Review of "Ethics of Chemistry: From Poison Gas to Climate Engineering" by Joachim Schummer & Tom Børsen, eds. World Scientific Publishing, Singapore, 2021
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BRINGING THE ETHICS OF CHEMISTRY TO THE CLASSROOM AND THE EXISTENCE OF A DOMAIN OF KNOWLEDGE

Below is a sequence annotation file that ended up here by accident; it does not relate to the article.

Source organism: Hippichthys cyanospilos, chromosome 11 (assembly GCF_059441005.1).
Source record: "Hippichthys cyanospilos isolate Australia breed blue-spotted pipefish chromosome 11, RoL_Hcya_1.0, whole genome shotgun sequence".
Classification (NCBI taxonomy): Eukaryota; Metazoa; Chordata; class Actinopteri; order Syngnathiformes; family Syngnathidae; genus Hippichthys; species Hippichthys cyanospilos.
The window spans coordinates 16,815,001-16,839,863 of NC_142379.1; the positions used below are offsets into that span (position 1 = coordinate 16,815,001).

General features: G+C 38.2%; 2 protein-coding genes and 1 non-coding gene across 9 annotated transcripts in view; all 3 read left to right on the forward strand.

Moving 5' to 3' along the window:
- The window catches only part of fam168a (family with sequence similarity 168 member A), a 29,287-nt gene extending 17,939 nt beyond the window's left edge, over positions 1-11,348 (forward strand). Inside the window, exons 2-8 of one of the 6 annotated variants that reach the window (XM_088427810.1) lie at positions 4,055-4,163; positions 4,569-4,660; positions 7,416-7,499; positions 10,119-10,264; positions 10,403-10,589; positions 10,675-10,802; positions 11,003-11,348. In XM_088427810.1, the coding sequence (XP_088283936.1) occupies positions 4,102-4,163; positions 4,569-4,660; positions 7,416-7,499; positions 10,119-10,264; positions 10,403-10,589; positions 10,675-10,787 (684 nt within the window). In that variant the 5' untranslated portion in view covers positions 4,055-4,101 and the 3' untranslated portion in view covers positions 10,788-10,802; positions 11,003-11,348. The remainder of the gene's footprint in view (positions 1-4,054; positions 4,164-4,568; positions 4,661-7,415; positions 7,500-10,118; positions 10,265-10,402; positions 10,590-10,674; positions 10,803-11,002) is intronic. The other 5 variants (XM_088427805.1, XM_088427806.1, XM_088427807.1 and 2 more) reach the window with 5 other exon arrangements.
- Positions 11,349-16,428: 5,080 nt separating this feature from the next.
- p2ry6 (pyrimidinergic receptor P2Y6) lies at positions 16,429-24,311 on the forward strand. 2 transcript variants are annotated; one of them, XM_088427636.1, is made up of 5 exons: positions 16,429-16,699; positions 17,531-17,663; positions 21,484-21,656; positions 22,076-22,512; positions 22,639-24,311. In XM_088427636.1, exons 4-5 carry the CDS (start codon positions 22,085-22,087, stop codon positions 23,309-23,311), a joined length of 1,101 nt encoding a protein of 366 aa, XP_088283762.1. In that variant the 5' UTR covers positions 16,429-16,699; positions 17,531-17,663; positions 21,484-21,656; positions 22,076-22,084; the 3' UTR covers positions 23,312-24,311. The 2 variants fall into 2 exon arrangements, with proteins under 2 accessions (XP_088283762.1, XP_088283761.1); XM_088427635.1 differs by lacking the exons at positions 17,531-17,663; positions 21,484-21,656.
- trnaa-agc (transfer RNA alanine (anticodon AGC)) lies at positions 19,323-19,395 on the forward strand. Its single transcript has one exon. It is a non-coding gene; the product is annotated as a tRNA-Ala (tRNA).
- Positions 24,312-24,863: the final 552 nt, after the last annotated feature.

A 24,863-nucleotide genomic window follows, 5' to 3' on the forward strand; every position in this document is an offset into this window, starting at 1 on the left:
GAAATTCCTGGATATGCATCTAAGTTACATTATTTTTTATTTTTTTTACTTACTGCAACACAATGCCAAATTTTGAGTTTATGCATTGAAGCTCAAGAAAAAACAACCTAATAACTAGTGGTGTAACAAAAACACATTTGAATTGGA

Whoever has attempted to bring ethical discussions on chemistry to a student audience of chemistry and related fields knows of the problem: in contrast to the relatively robust bioethical literature, the literature of chemical ethics is poor, disconnected, and scattered all around the place even in rare cases that it exists. This is an interesting fact, especially if one considers the extended moral (and moralist) discussions over chemistry and its products, and that a great part of the bioethical challenges of the last forty years or so have been generated not by biology (or medicine) per se, but from their marriage to chemistry and its practices. The lack of ethics of chemistry literature dictates to the lecturer unprecedented levels of creativity and demands extra workload to be effective –and this, in times where ethics courses, in general, have become a necessity. It is this gap that the editors of this book (Schummer and Børsen, Ethics of Chemistry: From Poison Gas to Climate Engineering, World Scientific, 2021) have detected, and they strove to create a collection of case studies to cover it. In the introduction of the volume, the editors state teaching as the first aim of its existence –and add the establishment of the ethics of chemistry as an autonomous discipline in its own right.